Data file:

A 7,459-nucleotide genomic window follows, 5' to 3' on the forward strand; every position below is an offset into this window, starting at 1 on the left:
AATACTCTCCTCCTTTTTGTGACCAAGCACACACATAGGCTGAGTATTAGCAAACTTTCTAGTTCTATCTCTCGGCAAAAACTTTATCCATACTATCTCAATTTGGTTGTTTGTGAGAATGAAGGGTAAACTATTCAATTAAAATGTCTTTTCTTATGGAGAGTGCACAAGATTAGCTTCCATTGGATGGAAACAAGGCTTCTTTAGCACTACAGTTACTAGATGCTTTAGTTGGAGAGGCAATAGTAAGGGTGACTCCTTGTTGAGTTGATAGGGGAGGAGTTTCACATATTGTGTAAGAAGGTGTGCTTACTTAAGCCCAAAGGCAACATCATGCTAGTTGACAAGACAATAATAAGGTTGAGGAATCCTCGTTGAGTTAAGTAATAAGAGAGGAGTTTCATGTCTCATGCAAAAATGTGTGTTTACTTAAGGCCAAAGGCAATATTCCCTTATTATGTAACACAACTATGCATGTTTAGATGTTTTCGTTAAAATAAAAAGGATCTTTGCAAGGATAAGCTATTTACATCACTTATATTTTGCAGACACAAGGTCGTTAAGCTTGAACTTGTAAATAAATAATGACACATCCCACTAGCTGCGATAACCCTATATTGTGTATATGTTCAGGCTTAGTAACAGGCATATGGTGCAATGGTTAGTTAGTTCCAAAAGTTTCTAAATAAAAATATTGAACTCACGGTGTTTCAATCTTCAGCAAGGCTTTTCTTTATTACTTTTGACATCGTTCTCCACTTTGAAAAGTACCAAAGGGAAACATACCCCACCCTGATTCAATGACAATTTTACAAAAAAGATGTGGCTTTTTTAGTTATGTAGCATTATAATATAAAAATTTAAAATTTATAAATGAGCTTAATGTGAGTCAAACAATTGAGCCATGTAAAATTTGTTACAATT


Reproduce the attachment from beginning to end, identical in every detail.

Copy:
A 7,459-nucleotide genomic window follows, 5' to 3' on the forward strand; every position below is an offset into this window, starting at 1 on the left:
AATACTCTCCTCCTTTTTGTGACCAAGCACACACATAGGCTGAGTATTAGCAAACTTTCTAGTTCTATCTCTCGGCAAAAACTTTATCCATACTATCTCAATTTGGTTGTTTGTGAGAATGAAGGGTAAACTATTCAATTAAAATGTCTTTTCTTATGGAGAGTGCACAAGATTAGCTTCCATTGGATGGAAACAAGGCTTCTTTAGCACTACAGTTACTAGATGCTTTAGTTGGAGAGGCAATAGTAAGGGTGACTCCTTGTTGAGTTGATAGGGGAGGAGTTTCACATATTGTGTAAGAAGGTGTGCTTACTTAAGCCCAAAGGCAACATCATGCTAGTTGACAAGACAATAATAAGGTTGAGGAATCCTCGTTGAGTTAAGTAATAAGAGAGGAGTTTCATGTCTCATGCAAAAATGTGTGTTTACTTAAGGCCAAAGGCAATATTCCCTTATTATGTAACACAACTATGCATGTTTAGATGTTTTCGTTAAAATAAAAAGGATCTTTGCAAGGATAAGCTATTTACATCACTTATATTTTGCAGACACAAGGTCGTTAAGCTTGAACTTGTAAATAAATAATGACACATCCCACTAGCTGCGATAACCCTATATTGTGTATATGTTCAGGCTTAGTAACAGGCATATGGTGCAATGGTTAGTTAGTTCCAAAAGTTTCTAAATAAAAATATTGAACTCACGGTGTTTCAATCTTCAGCAAGGCTTTTCTTTATTACTTTTGACATCGTTCTCCACTTTGAAAAGTACCAAAGGGAAACATACCCCACCCTGATTCAATGACAATTTTACAAAAAAGATGTGGCTTTTTTAGTTATGTAGCATTATAATATAAAAATTTAAAATTTATAAATGAGCTTAATGTGAGTCAAACAATTGAGCCATGTAAAATTTGTTACAATT